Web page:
from A Kitchen Survivor.
Anticipating this final column of the year, we hope the new year brings healing and relief for so many. Social engagement, intimate dining and community enclaves gone, seemingly at once. Oh, for that French bakery we went to every Saturday after the Farmers Market. I am all but tasting the buttery layers of a raisin croissant, now a memory,
For a Food Passionist, the pandemic is The Plague. Something so evil took away our beloved way of life. Having recently built quite a community of new friends at various country clubs and foodie groups as Celebrity Chef and culinary confidante, my livelihood came crashing to the ground. An industry under siege from every angle, in every port; transformation, big-time!
Strolls around the farmers market were shut down — hard-workers at meat processing plants were forced to risk their lives (families too) just to make a rent payment. As if the daily struggles of owning a small business were not enough, huge corporations received millions, while the engine of the country was left defenseless – servers, hotel workers and millions more were left with only a few months of a partial unemployment – no doubt since run out. Ways of life tarnished unrecognizably and many permanently.
Although I am tempted to turn into a couch potato witnessing a world in chaos, I instead do what I do in the time of sadness: takin’ it to the kitchen! I bake cookies, and recently mastered the art of an apple pie. Through my culinary lens, I was able to partner with Dakin Dairy on the cookie project…..bringing milk and (I dare say) my scrumptious cookies to first responders, hospitals, Girls Inc., and the like. In fact, people eagerly donated to the cause. The front liners needed something sweet to know that we appreciated them. A mere cookie and chocolate milk seemed to make the day somewhat more tolerable. In the midst of feeling joy, a sadness, a loss, perhaps even a trauma resonates, there was still a loss in my heart. Routine upended, security threatened, a future clouded: an industry under siege. An economy built on engagement suddenly lacking thereof.
At our last Zoom meeting for MY Cooking Magazine, we reflected upon life’s unfairness and often toxic injustice. So, with knowledge of food lines growing exponentially and the cruel treatment to small business and its workers, we dedicate this issue. To all those who have somehow taken any step possible to keep the doors open, even marginally at 20%., we are grateful for your commitment. We dedicate this issue to all whose identities are being shaken, from the farmers to the chefs to the food vendors.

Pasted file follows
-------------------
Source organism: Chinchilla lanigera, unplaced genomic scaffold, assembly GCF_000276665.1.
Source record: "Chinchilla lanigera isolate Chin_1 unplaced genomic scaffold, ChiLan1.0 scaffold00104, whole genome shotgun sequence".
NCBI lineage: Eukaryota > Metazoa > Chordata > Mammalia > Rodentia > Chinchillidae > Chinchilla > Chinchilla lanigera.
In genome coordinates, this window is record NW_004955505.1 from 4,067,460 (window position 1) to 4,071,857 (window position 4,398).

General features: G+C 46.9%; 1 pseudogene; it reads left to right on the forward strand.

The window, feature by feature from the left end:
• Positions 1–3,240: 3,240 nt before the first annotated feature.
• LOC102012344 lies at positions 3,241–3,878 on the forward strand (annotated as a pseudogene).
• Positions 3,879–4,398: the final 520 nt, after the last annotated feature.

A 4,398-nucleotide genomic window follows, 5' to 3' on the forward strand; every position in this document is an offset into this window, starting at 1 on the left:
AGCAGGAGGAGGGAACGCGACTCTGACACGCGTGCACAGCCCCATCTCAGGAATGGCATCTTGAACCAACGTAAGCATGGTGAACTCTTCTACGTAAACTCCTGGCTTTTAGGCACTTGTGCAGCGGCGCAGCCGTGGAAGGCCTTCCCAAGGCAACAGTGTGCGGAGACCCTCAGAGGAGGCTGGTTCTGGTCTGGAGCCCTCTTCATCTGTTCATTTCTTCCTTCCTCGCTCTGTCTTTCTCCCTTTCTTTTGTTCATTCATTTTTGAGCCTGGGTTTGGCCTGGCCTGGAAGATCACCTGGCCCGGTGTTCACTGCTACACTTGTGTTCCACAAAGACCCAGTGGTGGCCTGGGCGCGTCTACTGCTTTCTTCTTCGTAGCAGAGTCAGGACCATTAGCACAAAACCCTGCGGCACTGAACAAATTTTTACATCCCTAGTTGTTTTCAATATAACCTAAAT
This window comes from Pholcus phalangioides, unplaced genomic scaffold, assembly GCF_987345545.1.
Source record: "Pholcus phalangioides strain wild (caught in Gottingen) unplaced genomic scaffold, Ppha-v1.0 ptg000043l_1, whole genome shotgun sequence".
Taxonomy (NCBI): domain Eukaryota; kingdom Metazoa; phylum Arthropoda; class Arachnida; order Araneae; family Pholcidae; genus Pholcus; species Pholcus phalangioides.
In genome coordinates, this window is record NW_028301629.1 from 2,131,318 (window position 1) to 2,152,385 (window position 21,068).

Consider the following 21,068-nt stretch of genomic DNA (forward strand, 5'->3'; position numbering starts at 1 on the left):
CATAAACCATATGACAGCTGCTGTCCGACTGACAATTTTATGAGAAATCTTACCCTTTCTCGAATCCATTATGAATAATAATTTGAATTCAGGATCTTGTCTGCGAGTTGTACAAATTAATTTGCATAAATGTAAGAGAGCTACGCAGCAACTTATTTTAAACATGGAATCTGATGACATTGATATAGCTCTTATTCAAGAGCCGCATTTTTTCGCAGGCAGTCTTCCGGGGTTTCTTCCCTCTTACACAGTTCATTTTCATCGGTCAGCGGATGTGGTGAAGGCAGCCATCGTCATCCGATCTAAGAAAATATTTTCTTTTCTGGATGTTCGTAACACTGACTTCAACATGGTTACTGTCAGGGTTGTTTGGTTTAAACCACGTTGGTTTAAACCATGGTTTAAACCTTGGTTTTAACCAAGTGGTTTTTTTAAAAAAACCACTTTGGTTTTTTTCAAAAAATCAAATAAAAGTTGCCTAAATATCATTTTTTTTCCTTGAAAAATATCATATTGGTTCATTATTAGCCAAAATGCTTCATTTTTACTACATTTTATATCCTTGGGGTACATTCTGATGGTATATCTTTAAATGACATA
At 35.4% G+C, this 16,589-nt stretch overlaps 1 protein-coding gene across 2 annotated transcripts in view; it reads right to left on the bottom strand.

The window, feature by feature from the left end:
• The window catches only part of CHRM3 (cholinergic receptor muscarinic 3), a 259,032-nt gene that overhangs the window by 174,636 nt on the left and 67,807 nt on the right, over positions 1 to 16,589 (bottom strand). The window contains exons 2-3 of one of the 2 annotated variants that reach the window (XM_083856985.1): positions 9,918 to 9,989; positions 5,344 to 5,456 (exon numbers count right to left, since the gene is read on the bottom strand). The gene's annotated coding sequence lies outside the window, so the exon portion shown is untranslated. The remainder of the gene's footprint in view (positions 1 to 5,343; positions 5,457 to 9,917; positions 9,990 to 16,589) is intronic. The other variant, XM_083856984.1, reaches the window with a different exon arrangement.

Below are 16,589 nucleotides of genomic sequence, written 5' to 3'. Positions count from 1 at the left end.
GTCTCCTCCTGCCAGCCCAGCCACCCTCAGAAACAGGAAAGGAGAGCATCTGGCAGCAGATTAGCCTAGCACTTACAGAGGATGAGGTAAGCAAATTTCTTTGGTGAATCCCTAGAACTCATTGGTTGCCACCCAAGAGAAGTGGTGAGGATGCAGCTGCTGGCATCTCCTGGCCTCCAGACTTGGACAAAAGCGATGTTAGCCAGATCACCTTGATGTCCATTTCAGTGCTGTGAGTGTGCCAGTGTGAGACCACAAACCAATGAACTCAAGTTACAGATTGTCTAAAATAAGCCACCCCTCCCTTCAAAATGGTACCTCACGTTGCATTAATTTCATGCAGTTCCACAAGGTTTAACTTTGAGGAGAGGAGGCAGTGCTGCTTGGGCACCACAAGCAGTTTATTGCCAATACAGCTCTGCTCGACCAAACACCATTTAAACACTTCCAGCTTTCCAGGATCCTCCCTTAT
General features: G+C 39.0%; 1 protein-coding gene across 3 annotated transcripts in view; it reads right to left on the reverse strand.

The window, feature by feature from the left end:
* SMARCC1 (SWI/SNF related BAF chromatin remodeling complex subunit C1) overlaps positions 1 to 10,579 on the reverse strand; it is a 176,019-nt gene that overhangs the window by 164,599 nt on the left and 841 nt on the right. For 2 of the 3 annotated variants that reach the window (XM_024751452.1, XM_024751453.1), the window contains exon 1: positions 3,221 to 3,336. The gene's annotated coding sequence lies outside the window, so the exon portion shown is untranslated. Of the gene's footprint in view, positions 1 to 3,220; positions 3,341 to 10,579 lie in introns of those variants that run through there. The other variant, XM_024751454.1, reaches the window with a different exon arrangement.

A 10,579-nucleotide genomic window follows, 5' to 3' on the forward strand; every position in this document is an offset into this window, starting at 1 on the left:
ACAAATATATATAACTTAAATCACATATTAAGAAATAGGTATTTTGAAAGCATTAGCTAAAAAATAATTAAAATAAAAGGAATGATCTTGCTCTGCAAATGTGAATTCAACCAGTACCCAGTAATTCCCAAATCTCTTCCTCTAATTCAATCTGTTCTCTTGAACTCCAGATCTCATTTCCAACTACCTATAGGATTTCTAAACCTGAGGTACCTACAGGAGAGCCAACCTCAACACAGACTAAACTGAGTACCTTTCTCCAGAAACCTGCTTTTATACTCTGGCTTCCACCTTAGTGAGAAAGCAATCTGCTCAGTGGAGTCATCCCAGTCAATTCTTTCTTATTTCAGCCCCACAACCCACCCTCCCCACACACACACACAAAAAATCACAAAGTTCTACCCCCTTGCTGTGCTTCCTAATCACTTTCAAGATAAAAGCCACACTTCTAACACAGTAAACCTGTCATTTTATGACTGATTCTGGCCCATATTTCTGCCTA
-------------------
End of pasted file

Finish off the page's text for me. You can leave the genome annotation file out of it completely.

2021 must bring back more than a sense of normalcy. A renewed alliance, enlightened by the wrath of the pandemic’s inhumanity, must be forged between the forces of the future and the workers on Main Street and beyond. The industry is built on the human touch – the choice is ours!
[author] [author_image timthumb=’on’]https://mycookingmagazine.com/wp-content/uploads/2009/05/judi.jpg[/author_image] [author_info]A graduate of Johnson & Wales, Judi has managed restaurants and owned restaurants in the northeast and was the founder of a successful dessert company. Today, she is a sought-after restaurant consultant, TV cook on the ABC affiliate in her hometown, and culinary editor of a city magazine. Her personal passions are culinary travel to exotic places and holiday cooking in her home for huge gatherings of friends and relatives. Her guilty pleasure? Bruce Springsteen concerts. “I follow him around the country and have for years,” she admits. “But, in every city where Bruce sings, I do check out new restaurants and talk to up and coming chefs. I want all the food news I can get.”[/author_info] [/author]